This Paraplegic Boy Just Wants To Be Able To See The Stars Again

04/11/2014 06:40 pm ET | Updated Apr 11, 2014
Zakk's Wheels

When Arlaeeh Galindo passed a car accident on her way to work in February 2012, she had no idea the incident involved her then-3-year-old son, Zakkary.

Galindo's brother was driving a vehicle that was struck by an elderly man, according to Zakkary, who had been strapped in his car seat behind Galindo's brother, suffered from internal decapitation -- his skull separated from his spine, the outlet reported.

Galindo arrived at the hospital to find her son in a coma. Doctors were not optimistic about Zakkary's outlook, telling her that he would likely not improve beyond a vegetative state, reported. But, despite doctors' predictions, Zakkary regained consciousness several days later and has made considerable progress. While he's paralyzed from the neck down and depends on a ventilator to breathe, Zakkary's personality, intellect and smile are in tact.

"Though he has been through many hardships," Galindo wrote on Facebook. "This child is a perfect example of perseverance in the face of adversity."

While Zakkary enjoys many things children his age love -- such as superheroes like Iron Man -- finding the resources to live a normal life has been a struggle. The wheelchair-accessible van Galindo had been using to transport her son broke down, and she's had to rely on the kindness of others to get Zakkary to kindergarten.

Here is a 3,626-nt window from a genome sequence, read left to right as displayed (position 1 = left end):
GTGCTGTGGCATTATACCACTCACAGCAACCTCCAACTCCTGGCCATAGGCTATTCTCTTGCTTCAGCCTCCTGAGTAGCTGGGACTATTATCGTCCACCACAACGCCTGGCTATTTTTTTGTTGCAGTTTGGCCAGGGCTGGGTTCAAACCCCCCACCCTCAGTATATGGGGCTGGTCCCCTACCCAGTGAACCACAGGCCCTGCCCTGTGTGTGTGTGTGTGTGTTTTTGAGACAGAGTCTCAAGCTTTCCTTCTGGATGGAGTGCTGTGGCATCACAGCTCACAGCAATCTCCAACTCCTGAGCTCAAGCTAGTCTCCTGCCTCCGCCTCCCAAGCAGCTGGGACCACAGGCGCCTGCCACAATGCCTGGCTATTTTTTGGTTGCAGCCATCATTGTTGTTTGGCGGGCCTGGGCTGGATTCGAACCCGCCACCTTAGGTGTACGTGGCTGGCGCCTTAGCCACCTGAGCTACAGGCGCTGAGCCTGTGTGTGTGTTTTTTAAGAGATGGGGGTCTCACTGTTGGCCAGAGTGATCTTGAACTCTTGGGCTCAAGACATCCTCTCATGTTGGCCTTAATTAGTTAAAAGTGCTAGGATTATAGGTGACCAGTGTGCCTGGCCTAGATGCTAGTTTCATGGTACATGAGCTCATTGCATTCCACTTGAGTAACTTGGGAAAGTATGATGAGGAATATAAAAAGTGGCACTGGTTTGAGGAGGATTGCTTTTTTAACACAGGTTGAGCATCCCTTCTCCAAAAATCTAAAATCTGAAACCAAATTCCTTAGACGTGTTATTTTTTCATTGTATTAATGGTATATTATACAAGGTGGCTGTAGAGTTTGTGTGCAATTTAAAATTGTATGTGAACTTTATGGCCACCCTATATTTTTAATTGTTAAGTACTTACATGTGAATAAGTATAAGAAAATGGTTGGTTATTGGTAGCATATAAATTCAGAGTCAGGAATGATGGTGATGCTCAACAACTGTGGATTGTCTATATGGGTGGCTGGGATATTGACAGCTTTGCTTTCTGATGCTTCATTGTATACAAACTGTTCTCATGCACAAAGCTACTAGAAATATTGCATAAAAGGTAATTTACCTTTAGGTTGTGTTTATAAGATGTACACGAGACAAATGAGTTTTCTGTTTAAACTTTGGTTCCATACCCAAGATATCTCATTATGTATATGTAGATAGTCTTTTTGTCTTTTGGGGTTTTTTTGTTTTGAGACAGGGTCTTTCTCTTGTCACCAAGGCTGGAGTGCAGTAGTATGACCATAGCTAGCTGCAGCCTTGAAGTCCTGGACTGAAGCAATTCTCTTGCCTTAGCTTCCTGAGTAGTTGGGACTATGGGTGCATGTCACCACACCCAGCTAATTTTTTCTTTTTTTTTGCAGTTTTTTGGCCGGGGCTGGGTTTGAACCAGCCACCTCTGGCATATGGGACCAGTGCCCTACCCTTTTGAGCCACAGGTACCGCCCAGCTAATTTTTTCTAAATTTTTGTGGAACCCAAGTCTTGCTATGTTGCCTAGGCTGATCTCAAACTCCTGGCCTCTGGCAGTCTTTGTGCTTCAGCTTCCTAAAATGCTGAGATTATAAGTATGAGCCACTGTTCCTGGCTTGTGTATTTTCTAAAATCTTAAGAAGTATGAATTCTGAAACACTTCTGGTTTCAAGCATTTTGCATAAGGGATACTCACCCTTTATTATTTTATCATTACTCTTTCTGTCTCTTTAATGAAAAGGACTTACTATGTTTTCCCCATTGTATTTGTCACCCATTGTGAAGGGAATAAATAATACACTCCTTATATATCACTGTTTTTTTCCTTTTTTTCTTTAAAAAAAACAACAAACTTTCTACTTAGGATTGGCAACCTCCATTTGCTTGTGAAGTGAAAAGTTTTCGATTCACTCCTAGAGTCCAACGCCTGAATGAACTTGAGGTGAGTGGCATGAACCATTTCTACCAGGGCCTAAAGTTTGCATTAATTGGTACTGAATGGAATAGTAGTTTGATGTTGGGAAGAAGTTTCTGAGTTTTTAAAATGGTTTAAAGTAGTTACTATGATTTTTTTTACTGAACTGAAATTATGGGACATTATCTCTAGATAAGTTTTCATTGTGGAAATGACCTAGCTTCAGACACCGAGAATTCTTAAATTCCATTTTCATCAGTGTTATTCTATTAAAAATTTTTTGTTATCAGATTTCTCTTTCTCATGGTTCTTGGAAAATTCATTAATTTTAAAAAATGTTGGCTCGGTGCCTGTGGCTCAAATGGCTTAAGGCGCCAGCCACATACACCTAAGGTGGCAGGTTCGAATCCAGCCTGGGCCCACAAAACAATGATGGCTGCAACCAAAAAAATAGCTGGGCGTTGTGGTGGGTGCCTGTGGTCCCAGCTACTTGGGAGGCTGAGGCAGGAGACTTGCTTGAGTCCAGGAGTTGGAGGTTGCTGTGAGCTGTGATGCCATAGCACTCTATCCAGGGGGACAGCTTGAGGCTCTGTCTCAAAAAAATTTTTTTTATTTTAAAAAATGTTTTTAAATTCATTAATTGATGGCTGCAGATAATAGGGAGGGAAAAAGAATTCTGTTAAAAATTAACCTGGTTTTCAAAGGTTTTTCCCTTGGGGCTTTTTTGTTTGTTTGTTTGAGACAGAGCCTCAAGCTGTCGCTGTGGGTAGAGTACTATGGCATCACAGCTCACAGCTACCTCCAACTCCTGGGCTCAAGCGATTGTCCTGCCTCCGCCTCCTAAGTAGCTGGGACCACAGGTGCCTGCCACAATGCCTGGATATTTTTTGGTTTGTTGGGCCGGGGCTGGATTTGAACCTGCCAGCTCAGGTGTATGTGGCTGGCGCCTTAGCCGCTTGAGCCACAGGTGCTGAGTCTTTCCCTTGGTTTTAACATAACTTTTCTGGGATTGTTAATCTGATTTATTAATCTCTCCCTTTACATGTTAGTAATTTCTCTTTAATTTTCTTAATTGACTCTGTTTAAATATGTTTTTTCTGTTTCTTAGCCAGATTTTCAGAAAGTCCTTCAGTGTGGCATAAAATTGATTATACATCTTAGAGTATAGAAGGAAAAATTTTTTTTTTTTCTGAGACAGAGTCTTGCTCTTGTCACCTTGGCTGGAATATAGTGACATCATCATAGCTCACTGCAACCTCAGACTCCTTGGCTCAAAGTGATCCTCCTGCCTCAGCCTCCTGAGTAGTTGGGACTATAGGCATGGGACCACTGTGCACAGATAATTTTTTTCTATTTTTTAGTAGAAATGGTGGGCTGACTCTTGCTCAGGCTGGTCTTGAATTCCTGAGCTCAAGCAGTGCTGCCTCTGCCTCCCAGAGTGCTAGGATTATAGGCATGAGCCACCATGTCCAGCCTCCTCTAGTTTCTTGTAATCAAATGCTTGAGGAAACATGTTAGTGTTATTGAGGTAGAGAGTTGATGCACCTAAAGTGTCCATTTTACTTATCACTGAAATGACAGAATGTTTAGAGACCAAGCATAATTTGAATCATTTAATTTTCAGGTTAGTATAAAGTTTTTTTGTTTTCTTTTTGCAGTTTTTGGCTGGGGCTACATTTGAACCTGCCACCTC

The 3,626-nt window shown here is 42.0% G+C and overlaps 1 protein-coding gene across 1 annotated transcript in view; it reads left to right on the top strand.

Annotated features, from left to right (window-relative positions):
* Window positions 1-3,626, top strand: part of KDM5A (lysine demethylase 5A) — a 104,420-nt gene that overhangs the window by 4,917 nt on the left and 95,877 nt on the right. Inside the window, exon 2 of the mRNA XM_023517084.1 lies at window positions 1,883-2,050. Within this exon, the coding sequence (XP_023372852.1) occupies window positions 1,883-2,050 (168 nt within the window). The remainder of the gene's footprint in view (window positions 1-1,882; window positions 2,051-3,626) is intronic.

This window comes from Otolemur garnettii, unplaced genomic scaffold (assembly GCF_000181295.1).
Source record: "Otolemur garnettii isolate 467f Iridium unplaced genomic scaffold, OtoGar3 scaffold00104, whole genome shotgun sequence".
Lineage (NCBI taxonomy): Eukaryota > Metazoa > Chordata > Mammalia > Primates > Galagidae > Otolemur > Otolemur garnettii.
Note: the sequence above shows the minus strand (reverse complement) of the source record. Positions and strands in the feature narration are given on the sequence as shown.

But a contest sponsored by the National Mobility Equipment Dealers Association might be the answer to Galindo's prayers.

Supporters can vote for Zakkary to win a new wheelchair-accessible van, so that the now-5-year-old can venture places like the Griffith Observatory in Hollywood -- a place he would love to revisit, according to Babble. Galindo said Zakkary "knew his planets, knew what order they went in, [and] what size they were,” at just 3 years old.

From the Zakk's Wheels Facebook page.

"Through all the hardships Zakkary has been presented with, he is always in the best spirits with a big smile on his face," Galindo wrote on the contest's page. "Even though Zakk’s life will no longer be the same as that of a 'normal' 5-year-old, his spirit and enthusiasm for life no one can deny."

To vote for Zakkary, visit the National Mobility Equipment Dealers Association contest website.

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